Chico Sayez Hatsanogood, 5 Sep 2018 @ 4:23pm

    Draconian enough WILL work. Guaranteed. Here's the plan.

    Since you're for once making effort to be objective and see reality -- to do that, first, forget your little magic-based assertion: there are NO genies, just dull justice.

    Your "friend" Google will rat you out for a quarter, and with your ISP they'll have enough detailed information to get search warrants, incontestable evidence -- IF you don't just PAY UP. Nintendo and other copyright holders are likely to soon get major revenue, especially from the massive and commercial infringers. -- They'll calibrate for continuing revenue, though. You'll be suckered forever, suckers.

    As for ordinary infringers: the CHILL of seeing pirates BILLED for six figures (greatly preferred by copyright owners) but with threat of JAILED will be enough to stop nearly all. -- The System doesn't CARE about you, kids. Corporations will happily see you jailed at taxpayer expense. You are just beans counted in terms of corporate revenue.

    I think that's been the plan all along, but it's taken long time to nail down. Tried to warn you, and just makes you angry.

    So what can I do except HOOT?

    [IF you'd EVER been nice to me, I'd have candidly given you some GOOD ideas. But now it's too late. You are pi-RATS in a trap.]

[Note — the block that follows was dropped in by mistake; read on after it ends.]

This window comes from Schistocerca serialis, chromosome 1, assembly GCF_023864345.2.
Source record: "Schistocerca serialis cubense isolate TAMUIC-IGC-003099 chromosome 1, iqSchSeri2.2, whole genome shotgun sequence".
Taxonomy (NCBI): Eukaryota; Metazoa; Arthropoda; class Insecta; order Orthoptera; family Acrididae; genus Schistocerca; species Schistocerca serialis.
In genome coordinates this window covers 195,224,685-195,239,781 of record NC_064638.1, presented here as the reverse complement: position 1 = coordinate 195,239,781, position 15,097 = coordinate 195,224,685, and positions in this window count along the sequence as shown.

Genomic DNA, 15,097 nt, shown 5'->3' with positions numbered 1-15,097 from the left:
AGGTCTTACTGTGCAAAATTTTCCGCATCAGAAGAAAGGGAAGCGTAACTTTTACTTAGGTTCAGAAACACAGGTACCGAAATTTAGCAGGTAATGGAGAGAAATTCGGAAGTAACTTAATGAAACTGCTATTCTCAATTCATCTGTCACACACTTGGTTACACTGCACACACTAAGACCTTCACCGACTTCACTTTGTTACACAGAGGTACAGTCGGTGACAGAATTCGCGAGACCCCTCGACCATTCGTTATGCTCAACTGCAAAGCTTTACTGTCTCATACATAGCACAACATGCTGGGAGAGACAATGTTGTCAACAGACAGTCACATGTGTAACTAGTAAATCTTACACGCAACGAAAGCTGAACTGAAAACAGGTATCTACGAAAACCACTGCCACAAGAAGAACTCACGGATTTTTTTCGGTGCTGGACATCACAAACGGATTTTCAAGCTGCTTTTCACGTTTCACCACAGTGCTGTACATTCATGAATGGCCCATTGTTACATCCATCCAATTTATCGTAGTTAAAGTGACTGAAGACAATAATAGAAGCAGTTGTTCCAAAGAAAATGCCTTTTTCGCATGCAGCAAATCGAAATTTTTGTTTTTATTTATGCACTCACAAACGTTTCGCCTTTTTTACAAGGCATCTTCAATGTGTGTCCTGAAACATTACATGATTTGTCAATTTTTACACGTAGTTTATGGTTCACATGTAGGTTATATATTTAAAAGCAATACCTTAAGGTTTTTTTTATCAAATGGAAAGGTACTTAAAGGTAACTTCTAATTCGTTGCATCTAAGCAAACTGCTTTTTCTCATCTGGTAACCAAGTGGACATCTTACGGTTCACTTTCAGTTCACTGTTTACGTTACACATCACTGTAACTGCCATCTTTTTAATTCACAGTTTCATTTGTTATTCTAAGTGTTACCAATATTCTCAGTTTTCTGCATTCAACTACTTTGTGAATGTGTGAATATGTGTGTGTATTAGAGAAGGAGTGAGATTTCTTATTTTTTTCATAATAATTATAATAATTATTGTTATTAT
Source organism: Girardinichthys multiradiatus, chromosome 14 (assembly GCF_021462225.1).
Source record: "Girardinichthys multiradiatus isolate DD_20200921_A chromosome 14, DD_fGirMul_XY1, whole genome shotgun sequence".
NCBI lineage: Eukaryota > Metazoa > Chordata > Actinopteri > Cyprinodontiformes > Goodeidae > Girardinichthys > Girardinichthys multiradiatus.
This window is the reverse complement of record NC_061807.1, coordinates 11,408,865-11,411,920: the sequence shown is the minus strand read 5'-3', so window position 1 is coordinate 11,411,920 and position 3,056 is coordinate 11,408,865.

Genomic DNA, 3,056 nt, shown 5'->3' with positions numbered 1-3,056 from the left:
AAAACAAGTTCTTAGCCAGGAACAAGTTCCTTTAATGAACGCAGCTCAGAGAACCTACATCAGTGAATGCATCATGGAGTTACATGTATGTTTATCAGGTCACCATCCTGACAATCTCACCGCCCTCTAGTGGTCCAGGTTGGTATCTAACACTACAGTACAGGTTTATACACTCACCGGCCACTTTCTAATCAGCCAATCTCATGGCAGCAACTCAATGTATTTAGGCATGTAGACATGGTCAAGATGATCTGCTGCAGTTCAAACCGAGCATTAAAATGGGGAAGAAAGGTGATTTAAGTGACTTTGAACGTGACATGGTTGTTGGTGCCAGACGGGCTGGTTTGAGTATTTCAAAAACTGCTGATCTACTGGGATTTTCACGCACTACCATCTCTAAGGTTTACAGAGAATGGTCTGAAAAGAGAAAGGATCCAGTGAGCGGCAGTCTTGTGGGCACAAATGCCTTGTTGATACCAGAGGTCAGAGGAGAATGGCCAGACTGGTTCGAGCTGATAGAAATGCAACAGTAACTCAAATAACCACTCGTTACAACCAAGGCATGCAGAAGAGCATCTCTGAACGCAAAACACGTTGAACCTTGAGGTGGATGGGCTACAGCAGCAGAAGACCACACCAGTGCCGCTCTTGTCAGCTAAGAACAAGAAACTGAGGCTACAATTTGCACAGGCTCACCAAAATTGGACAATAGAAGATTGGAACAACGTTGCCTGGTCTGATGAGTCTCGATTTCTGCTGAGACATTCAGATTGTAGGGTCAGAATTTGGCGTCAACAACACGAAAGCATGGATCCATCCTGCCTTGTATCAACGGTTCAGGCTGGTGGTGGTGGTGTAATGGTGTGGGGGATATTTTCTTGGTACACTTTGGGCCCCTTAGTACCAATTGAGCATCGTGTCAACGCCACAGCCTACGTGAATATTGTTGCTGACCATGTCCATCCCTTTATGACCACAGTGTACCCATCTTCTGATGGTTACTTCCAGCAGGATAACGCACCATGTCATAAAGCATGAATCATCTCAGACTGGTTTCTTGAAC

reply to this | link to this | view in chronology ]

    • identicon
      Anonymous Coward, 5 Sep 2018 @ 5:23pm

      Re: Draconian enough WILL work. Guaranteed. Here's the plan.

      How’s the maze business going bro?

      reply to this | link to this | view in chronology ]

    • icon
      Killercool (profile), 5 Sep 2018 @ 6:01pm

      Re: Draconian enough WILL work. Guaranteed. Here's the plan.

      Dude, people still commit crimes under threat of death.

      What's a little unlikely jail time?

      reply to this | link to this | view in chronology ]

    • icon
      Gary (profile), 5 Sep 2018 @ 6:20pm

      Re: Draconian Trolling

      Mr. Chico,

      Since you are new to this site, obviously no one has ever been nice or mean to you.
      But it is clear from your screed that you have an opinion that must be SHOUTED from the top of your soap box. If you are like some other posters, you may even repeat the same banal nonsense in multiple posts to "Make us understand."

      So what can I do except HOOT?

      You could try to speak clearly, without broad generalizations about the community, and actually state a position.

      Draconian copyright enforcement isn't a sane position. Numerous articles here and elsewhere point to the frequency of copyright violations committed by the same companies screaming for tighter regulation.

      There are quite a few people that post here who belong to some "SovCiv" cult that don't believe copyright laws even apply to them, perhaps you could sit down with them and has this out over coffee instead of shouting?

      reply to this | link to this | view in chronology ]

      • icon
        Ninja (profile), 6 Sep 2018 @ 6:54am

        Re: Re: Draconian Trolling